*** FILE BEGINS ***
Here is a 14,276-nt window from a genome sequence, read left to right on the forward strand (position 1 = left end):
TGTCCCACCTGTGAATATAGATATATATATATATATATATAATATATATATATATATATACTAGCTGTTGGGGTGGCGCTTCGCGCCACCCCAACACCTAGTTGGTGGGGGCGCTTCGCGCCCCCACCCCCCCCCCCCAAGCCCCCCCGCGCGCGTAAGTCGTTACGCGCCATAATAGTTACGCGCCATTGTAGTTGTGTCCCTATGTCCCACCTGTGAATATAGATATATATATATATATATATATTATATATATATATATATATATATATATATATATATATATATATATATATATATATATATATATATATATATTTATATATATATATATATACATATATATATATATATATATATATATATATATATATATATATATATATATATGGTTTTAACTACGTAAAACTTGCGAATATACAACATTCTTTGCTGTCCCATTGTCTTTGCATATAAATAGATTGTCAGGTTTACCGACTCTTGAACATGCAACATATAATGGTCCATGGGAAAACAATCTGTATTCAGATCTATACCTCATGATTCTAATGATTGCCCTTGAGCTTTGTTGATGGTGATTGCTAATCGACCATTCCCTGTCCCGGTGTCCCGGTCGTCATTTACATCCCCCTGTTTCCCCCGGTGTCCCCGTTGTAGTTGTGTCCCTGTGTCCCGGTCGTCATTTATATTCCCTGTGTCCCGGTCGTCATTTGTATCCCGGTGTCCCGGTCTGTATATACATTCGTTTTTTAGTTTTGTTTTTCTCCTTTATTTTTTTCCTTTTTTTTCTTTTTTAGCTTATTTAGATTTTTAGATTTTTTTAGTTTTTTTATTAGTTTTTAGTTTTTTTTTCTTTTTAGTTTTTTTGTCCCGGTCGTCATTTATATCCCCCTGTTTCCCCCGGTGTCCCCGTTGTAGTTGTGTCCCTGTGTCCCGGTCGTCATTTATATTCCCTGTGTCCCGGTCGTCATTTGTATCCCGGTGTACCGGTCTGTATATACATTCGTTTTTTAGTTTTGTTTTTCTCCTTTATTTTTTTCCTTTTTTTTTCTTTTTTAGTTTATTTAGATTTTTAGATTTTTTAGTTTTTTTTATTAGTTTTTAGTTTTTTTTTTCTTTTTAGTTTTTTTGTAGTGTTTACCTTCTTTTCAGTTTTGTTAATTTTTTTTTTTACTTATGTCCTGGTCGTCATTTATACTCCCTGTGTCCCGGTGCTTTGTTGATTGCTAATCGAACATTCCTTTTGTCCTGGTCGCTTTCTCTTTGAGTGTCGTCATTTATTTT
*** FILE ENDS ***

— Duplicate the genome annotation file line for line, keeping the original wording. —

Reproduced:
Here is a 14,276-nt window from a genome sequence, read left to right on the forward strand (position 1 = left end):
TGTCCCACCTGTGAATATAGATATATATATATATATATATAATATATATATATATATATACTAGCTGTTGGGGTGGCGCTTCGCGCCACCCCAACACCTAGTTGGTGGGGGCGCTTCGCGCCCCCACCCCCCCCCCCCAAGCCCCCCCGCGCGCGTAAGTCGTTACGCGCCATAATAGTTACGCGCCATTGTAGTTGTGTCCCTATGTCCCACCTGTGAATATAGATATATATATATATATATATATTATATATATATATATATATATATATATATATATATATATATATATATATATATATATATATATATATATATTTATATATATATATATATACATATATATATATATATATATATATATATATATATATATATATATATATATATGGTTTTAACTACGTAAAACTTGCGAATATACAACATTCTTTGCTGTCCCATTGTCTTTGCATATAAATAGATTGTCAGGTTTACCGACTCTTGAACATGCAACATATAATGGTCCATGGGAAAACAATCTGTATTCAGATCTATACCTCATGATTCTAATGATTGCCCTTGAGCTTTGTTGATGGTGATTGCTAATCGACCATTCCCTGTCCCGGTGTCCCGGTCGTCATTTACATCCCCCTGTTTCCCCCGGTGTCCCCGTTGTAGTTGTGTCCCTGTGTCCCGGTCGTCATTTATATTCCCTGTGTCCCGGTCGTCATTTGTATCCCGGTGTCCCGGTCTGTATATACATTCGTTTTTTAGTTTTGTTTTTCTCCTTTATTTTTTTCCTTTTTTTTCTTTTTTAGCTTATTTAGATTTTTAGATTTTTTTAGTTTTTTTATTAGTTTTTAGTTTTTTTTTCTTTTTAGTTTTTTTGTCCCGGTCGTCATTTATATCCCCCTGTTTCCCCCGGTGTCCCCGTTGTAGTTGTGTCCCTGTGTCCCGGTCGTCATTTATATTCCCTGTGTCCCGGTCGTCATTTGTATCCCGGTGTACCGGTCTGTATATACATTCGTTTTTTAGTTTTGTTTTTCTCCTTTATTTTTTTCCTTTTTTTTTCTTTTTTAGTTTATTTAGATTTTTAGATTTTTTAGTTTTTTTTATTAGTTTTTAGTTTTTTTTTTCTTTTTAGTTTTTTTGTAGTGTTTACCTTCTTTTCAGTTTTGTTAATTTTTTTTTTTACTTATGTCCTGGTCGTCATTTATACTCCCTGTGTCCCGGTGCTTTGTTGATTGCTAATCGAACATTCCTTTTGTCCTGGTCGCTTTCTCTTTGAGTGTCGTCATTTATTTT